Ready to embrace mortality? The concept of death and mortality has likely created fear and confusion since the first Homo Sapiens walked the earth. As a species that kills for food with ease, we have a level of denial and discomfort of our own mortality.
Early philosophy offers a freeing insight into how embracing the reality of our short stay can bring contentment to our life.
Western society generally avoids active discussion on our own mortality. Creating a general unease at best. Humans have created a number of ‘post-death’ scenarios to both put them at ease and at times create fear to ensure a more moral life. Heaven and Hell, reincarnation, Valhalla are the more common beliefs on what happens after death. Many scientists simply say ‘nothing’, there is nothing after death.
So should we avoid a deep think on death? Stoic philosophy, in particular, says we should embrace our mortality in order to live a virtuous life. Seneca in particular seemingly had a dim view on religious dogma and erred towards logic in regards to death.
“Religion is regarded by the common people as true, by the wise as false, and by rulers as useful.”
Stoics seemingly understood death as an intrinsic component of the Nature of Things or Logos, an inevitability that should not be feared, but rather close to one’s thoughts each day in order to lead a full and virtuous life.
It is not that we have a short time to live, but that we waste a lot of it. Life is long enough, and a sufficiently generous amount has been given to us for the highest achievements if it were all well invested. But when it is wasted in heedless luxury and spent on no good activity, we are forced at last by death’s final constraint to realize that it has passed away before we knew it was passing. So it is: we are not given a short life but we make it short, and we are not ill-supplied but wasteful of it… Life is long if you know how to use it.Seneca
A sobering thought after a weekend-long Netflix binge or another day in an unfulfilling job. Better perhaps to fill your day with good companionship and virtuous pursuits. If today was our last day, how would we live it?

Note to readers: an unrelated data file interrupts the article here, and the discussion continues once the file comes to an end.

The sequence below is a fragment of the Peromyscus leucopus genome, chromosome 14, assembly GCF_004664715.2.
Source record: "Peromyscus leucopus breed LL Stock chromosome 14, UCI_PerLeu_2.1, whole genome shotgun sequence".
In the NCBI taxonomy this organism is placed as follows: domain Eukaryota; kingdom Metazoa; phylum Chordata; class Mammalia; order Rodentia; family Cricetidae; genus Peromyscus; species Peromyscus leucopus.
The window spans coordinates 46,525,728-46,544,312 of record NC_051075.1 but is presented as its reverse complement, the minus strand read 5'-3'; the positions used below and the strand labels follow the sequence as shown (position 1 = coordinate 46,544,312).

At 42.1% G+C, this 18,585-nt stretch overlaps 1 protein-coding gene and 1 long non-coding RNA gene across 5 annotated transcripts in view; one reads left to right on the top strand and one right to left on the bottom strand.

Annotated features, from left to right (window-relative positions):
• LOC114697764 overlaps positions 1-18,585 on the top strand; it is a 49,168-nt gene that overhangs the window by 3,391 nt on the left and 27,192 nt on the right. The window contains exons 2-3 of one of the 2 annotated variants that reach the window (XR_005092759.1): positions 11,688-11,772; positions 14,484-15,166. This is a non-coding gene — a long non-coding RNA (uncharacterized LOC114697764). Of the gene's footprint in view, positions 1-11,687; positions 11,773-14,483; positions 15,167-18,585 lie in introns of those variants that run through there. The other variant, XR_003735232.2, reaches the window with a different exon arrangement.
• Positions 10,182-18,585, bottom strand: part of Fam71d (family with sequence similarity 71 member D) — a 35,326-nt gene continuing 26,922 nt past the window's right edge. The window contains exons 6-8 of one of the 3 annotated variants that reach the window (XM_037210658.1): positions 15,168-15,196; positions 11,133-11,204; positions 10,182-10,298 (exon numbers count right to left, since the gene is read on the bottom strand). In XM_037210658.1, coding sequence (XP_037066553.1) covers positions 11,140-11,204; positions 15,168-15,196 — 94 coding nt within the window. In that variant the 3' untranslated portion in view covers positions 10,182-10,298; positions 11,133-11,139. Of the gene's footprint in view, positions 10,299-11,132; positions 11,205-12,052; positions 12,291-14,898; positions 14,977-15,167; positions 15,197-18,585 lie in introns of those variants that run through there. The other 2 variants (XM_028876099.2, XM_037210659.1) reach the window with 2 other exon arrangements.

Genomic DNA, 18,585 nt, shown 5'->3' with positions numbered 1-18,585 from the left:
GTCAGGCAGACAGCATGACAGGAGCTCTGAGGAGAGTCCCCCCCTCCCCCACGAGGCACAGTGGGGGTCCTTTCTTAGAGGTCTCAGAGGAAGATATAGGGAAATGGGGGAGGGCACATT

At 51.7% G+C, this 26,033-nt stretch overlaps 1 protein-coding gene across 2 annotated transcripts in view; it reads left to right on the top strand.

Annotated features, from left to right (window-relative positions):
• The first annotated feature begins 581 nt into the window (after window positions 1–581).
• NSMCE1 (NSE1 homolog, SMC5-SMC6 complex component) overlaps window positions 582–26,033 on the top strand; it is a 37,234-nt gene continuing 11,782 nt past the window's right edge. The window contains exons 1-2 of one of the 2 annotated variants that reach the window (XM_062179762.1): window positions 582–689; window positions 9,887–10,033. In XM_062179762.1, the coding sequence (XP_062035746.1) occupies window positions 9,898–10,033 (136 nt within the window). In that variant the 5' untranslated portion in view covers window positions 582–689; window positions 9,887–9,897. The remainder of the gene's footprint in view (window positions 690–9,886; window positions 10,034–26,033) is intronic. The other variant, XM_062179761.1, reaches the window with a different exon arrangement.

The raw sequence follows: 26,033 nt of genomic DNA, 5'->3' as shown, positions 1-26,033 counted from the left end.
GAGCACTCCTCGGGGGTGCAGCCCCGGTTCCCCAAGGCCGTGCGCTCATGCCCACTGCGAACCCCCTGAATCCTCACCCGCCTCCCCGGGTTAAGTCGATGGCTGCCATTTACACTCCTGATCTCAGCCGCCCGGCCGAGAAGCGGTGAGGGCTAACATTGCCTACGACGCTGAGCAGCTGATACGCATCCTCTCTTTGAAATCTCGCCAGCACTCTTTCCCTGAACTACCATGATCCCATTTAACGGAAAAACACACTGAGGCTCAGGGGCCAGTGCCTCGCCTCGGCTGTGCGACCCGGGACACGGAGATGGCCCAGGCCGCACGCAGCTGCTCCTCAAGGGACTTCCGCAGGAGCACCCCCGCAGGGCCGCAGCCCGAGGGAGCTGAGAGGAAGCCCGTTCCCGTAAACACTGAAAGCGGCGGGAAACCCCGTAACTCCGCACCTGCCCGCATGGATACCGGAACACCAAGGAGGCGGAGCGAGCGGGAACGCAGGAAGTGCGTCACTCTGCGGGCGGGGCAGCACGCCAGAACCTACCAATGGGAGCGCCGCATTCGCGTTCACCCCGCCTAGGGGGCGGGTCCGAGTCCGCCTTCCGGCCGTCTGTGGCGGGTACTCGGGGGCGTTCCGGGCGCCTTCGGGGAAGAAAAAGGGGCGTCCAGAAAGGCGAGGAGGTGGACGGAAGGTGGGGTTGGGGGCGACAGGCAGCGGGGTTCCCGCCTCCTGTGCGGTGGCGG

Similar concepts around our mortality exist within Buddhism. Though worth noting many Buddhists hold the belief of re-birth, re-birth isn’t the same as reincarnation (where you yourself are reborn). Re-birth is (vast simplification here) the idea that a short time after death the consciousness separates from the physical body and depending on your Karma the consciousness will be born into a higher, similar or lower physical form.
Re-birth is a challenging concept, however death itself is dealt with in a very logical manner:
- Compound things are impermanent (things created from aggregating atoms – for want of a better description)
- The human body is a compound thing
- Death of the human body is therefore certain
- The time of our death is uncertain
To be idle is a short road to death and to be diligent is a way of life; foolish people are idle, wise people are diligent.
Each morning we are born again. What we do today is what matters most.
You can always rely on Buddha for some good common-sense logic! The last part rather than being sombre is intended to be liberating, much in the same way as many Stoics. The inescapable fact we will die and the additional dilemma of not (generally) knowing when that will be, should create a sense of urgency and desire to live well and waste little time. Buddhists add in some Karma to encourage us to lead a good and compassionate life, whereas the Stoics underpin this with the virtues; Wisdom, Courage, Self-control and Justice
Ready to embrace your mortality to really live?